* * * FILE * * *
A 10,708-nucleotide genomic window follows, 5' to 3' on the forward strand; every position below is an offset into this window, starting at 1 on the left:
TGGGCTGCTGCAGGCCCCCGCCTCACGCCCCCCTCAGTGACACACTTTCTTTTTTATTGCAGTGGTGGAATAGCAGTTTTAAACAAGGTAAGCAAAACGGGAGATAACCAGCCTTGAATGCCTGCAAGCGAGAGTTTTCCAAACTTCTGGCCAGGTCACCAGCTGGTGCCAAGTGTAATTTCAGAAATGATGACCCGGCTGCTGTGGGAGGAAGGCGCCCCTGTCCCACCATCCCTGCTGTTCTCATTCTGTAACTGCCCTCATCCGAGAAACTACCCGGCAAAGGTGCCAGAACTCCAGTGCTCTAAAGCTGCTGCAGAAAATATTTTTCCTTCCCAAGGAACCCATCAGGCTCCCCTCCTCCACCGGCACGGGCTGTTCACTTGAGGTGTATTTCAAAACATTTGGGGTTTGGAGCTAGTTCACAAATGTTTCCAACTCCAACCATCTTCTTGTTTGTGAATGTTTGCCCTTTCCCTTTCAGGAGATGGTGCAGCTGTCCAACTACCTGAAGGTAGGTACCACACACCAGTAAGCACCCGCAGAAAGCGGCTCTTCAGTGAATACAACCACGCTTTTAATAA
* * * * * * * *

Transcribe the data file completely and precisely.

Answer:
A 10,708-nucleotide genomic window follows, 5' to 3' on the forward strand; every position below is an offset into this window, starting at 1 on the left:
TGGGCTGCTGCAGGCCCCCGCCTCACGCCCCCCTCAGTGACACACTTTCTTTTTTATTGCAGTGGTGGAATAGCAGTTTTAAACAAGGTAAGCAAAACGGGAGATAACCAGCCTTGAATGCCTGCAAGCGAGAGTTTTCCAAACTTCTGGCCAGGTCACCAGCTGGTGCCAAGTGTAATTTCAGAAATGATGACCCGGCTGCTGTGGGAGGAAGGCGCCCCTGTCCCACCATCCCTGCTGTTCTCATTCTGTAACTGCCCTCATCCGAGAAACTACCCGGCAAAGGTGCCAGAACTCCAGTGCTCTAAAGCTGCTGCAGAAAATATTTTTCCTTCCCAAGGAACCCATCAGGCTCCCCTCCTCCACCGGCACGGGCTGTTCACTTGAGGTGTATTTCAAAACATTTGGGGTTTGGAGCTAGTTCACAAATGTTTCCAACTCCAACCATCTTCTTGTTTGTGAATGTTTGCCCTTTCCCTTTCAGGAGATGGTGCAGCTGTCCAACTACCTGAAGGTAGGTACCACACACCAGTAAGCACCCGCAGAAAGCGGCTCTTCAGTGAATACAACCACGCTTTTAATAA